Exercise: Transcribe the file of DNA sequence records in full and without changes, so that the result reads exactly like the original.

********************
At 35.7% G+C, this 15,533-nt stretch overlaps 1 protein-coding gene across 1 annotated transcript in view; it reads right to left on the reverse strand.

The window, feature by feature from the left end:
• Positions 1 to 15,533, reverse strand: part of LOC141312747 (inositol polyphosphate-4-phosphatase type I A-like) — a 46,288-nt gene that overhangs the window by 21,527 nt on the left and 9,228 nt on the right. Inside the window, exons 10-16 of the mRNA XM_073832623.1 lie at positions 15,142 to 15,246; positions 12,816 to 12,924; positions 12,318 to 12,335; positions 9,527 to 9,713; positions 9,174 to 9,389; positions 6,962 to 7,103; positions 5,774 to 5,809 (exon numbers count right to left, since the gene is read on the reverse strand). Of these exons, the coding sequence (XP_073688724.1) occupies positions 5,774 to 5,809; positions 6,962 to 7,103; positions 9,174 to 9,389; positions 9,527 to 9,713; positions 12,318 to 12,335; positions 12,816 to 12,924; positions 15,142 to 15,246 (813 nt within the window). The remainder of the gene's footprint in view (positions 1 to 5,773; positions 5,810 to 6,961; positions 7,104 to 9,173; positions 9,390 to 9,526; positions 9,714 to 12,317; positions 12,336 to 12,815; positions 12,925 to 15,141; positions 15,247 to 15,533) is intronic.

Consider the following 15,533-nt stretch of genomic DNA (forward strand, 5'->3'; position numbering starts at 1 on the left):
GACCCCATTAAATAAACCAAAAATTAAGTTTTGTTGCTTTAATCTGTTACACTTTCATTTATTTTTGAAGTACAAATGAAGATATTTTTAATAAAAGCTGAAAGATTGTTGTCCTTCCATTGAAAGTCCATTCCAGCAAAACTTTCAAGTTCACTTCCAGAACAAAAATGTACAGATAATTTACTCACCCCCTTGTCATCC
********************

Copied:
At 35.7% G+C, this 15,533-nt stretch overlaps 1 protein-coding gene across 1 annotated transcript in view; it reads right to left on the reverse strand.

The window, feature by feature from the left end:
• Positions 1 to 15,533, reverse strand: part of LOC141312747 (inositol polyphosphate-4-phosphatase type I A-like) — a 46,288-nt gene that overhangs the window by 21,527 nt on the left and 9,228 nt on the right. Inside the window, exons 10-16 of the mRNA XM_073832623.1 lie at positions 15,142 to 15,246; positions 12,816 to 12,924; positions 12,318 to 12,335; positions 9,527 to 9,713; positions 9,174 to 9,389; positions 6,962 to 7,103; positions 5,774 to 5,809 (exon numbers count right to left, since the gene is read on the reverse strand). Of these exons, the coding sequence (XP_073688724.1) occupies positions 5,774 to 5,809; positions 6,962 to 7,103; positions 9,174 to 9,389; positions 9,527 to 9,713; positions 12,318 to 12,335; positions 12,816 to 12,924; positions 15,142 to 15,246 (813 nt within the window). The remainder of the gene's footprint in view (positions 1 to 5,773; positions 5,810 to 6,961; positions 7,104 to 9,173; positions 9,390 to 9,526; positions 9,714 to 12,317; positions 12,336 to 12,815; positions 12,925 to 15,141; positions 15,247 to 15,533) is intronic.

Consider the following 15,533-nt stretch of genomic DNA (forward strand, 5'->3'; position numbering starts at 1 on the left):
GACCCCATTAAATAAACCAAAAATTAAGTTTTGTTGCTTTAATCTGTTACACTTTCATTTATTTTTGAAGTACAAATGAAGATATTTTTAATAAAAGCTGAAAGATTGTTGTCCTTCCATTGAAAGTCCATTCCAGCAAAACTTTCAAGTTCACTTCCAGAACAAAAATGTACAGATAATTTACTCACCCCCTTGTCATCC